Former IU volleyball coach Sherry Dunbar-Kruzan’s athletic career came full circle Friday night.
As she was inducted into the Monroe County Sports Hall of Fame, she couldn’t help but think how perfect of an ending it was.
Dunbar-Kruzan stood up at the podium in the Monroe Convention Center in Bloomington and had the opportunity to thank all of her family and friends.
“The night I gave the speech at the Hall of Fame I was thinking ‘this is really the last thing I’m going to do that’s big in sports,’” Dunbar-Kruzan said. “The last thing I did was in my hometown, in front of so many family and friends, and that was truly full circle.”
The circle started at Edgewood High School where the 6-foot-2, 130-pound Dunbar-Kruzan played volleyball and basketball.
Everybody was telling her she’d have to bulk up if she wanted to pursue basketball. But one of her assistant volleyball coaches, Karin Wallenstein, who played volleyball at IU, told her volleyball was the way to go and started helping Dunbar-Kruzan get her name out there.
Ball State came to a basketball game to watch Dunbar-Kruzan play and offered her a scholarship for volleyball, and that’s where she decided to play in college.
As a Cardinal, she finished her career in the top 10 in blocks, kills and hitting percentage. After graduating, she originally wanted to be a teacher and coach high school volleyball, but then she got a call from Wallenstein to be her assistant coach at the University of San Francisco.
She spent four years at USF, and then became an assistant coach at Tennessee for six seasons before getting her first head coaching job at the College of Charleston.
As the head coach, she totaled a record of 113-22 with four Southern Conference regular season titles, three Southern Conference Tournament titles and three trips to the NCAA Regionals. She was inducted into the College of Charleston Hall of Fame earlier this year.
She then came to coach at IU in 2007. In her 11 seasons as a head coach in one of the NCAA’s toughest conferences, Dunbar-Kruzan finished with a record of 162-196 and a conference record of 56-165. The brightest moment came in 2010, when she led the team to the Sweet 16 of the NCAA Tournament for the first time in program history.
It was after this most recent season where her contract was not renewed. She was not going to be coaching for the first time in 25 years.
“The whole year has been kind of a crazy year,” Dunbar-Kruzan said. “Getting inducted into the College of Charleston Hall of Fame, the stuff with IU and just moving on. It’s been kind of a rollercoaster, but with a lot of positives.”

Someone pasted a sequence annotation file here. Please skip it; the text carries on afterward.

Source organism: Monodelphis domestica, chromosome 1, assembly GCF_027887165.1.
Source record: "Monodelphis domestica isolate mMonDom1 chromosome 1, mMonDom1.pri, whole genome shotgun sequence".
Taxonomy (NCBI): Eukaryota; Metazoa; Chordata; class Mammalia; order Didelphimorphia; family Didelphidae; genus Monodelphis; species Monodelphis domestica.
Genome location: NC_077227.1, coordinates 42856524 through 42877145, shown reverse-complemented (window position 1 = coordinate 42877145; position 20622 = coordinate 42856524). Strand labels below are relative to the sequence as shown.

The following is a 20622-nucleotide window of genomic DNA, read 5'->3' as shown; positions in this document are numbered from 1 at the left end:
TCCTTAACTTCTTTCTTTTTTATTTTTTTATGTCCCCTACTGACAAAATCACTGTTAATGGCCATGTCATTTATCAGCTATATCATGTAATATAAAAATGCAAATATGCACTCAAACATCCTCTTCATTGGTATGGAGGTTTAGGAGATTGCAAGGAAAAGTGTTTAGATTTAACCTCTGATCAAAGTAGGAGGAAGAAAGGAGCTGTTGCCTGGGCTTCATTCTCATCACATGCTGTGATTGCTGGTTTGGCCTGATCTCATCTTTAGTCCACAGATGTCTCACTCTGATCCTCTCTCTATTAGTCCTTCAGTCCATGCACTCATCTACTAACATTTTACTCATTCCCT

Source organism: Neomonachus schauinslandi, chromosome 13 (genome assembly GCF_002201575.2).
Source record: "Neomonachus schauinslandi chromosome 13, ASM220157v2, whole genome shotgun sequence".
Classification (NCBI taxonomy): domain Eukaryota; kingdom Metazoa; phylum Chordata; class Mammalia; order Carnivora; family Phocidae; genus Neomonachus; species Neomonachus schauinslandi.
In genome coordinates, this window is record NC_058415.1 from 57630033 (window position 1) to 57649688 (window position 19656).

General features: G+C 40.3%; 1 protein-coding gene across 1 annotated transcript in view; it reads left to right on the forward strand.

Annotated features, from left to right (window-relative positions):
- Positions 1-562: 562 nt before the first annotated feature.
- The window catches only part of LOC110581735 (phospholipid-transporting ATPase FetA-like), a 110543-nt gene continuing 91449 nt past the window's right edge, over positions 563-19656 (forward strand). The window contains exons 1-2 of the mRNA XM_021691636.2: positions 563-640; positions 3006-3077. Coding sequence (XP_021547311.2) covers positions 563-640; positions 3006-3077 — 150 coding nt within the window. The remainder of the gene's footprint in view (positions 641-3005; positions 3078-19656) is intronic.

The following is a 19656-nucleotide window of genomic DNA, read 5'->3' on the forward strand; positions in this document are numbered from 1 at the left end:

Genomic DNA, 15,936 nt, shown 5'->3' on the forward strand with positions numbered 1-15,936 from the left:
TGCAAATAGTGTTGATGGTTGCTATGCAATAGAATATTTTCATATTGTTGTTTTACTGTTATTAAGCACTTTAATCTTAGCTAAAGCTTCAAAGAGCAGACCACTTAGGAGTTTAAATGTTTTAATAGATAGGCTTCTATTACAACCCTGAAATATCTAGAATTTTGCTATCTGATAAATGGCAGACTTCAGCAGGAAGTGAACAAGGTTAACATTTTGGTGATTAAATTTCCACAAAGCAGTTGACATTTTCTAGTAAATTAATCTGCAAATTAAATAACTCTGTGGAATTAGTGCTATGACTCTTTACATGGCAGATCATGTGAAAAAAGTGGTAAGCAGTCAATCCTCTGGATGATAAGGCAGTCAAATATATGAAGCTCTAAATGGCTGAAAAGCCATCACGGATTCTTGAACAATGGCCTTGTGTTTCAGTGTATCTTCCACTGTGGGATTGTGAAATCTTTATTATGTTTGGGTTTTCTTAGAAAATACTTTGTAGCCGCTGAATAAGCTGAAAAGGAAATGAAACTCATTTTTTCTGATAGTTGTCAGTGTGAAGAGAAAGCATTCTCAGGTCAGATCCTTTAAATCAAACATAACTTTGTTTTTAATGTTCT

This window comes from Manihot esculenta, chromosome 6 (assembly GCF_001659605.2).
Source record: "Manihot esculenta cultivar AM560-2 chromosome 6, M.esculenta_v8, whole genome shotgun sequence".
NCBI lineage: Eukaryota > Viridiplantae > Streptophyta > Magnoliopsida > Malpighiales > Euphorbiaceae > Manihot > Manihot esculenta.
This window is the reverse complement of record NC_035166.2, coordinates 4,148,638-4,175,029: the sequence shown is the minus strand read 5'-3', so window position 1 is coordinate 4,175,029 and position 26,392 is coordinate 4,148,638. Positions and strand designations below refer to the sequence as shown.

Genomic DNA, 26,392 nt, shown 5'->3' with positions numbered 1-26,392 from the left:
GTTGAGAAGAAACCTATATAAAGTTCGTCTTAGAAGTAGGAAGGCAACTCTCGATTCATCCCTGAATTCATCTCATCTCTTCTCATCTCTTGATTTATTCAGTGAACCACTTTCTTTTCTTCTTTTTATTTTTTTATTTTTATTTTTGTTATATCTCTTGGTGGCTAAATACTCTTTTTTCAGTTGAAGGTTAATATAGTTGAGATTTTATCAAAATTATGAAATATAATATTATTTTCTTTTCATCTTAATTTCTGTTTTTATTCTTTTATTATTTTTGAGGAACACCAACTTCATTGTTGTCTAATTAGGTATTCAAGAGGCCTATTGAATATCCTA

Dunbar-Kruzan said she had opportunities to coach at other colleges, but she told her husband she didn’t have the energy to do it right.
For the 25 years of coaching and as an athlete in the years prior, Dunbar-Kruzan was a gym rat. She was the cliché first one to arrive, last one to leave — practicing with her teams, meeting with her staff, heavily recruiting and coming up with game plans.
Now, instead of working tirelessly to prepare her team for the upcoming season, she takes road trips for fun, where she can sit back and enjoy them.
She recently took a trip to upstate New York, where she has been before, but only to fly in to play Penn State and then fly out. This time, she realized the beautiful country landscape there, how there are vineyards everywhere and called it gorgeous.
As the summer winds down and fall approaches, Dunbar-Kruzan does have something on the agenda that isn’t the start of the 2018 volleyball season. In August, she’s starting her new career as a corporate trainer for TASUS Corporation, a plastic fabrication supplier that has four plants in Bloomington, Texas, Alabama and Canada.
Her job will involve a lot of leadership training, which she is no stranger to, with the company’s executives, operators and supervisors.
“I thought it was very relatable,” Dunbar-Kruzan said. “You still feel like you’re being really productive and helping, and you’re using your leadership skills that I’ve gained over the 25 years of coaching and working with teams of people to help make them better. I’m going to have to learn a lot, but I think it’s going to be a really cool, new step for me."
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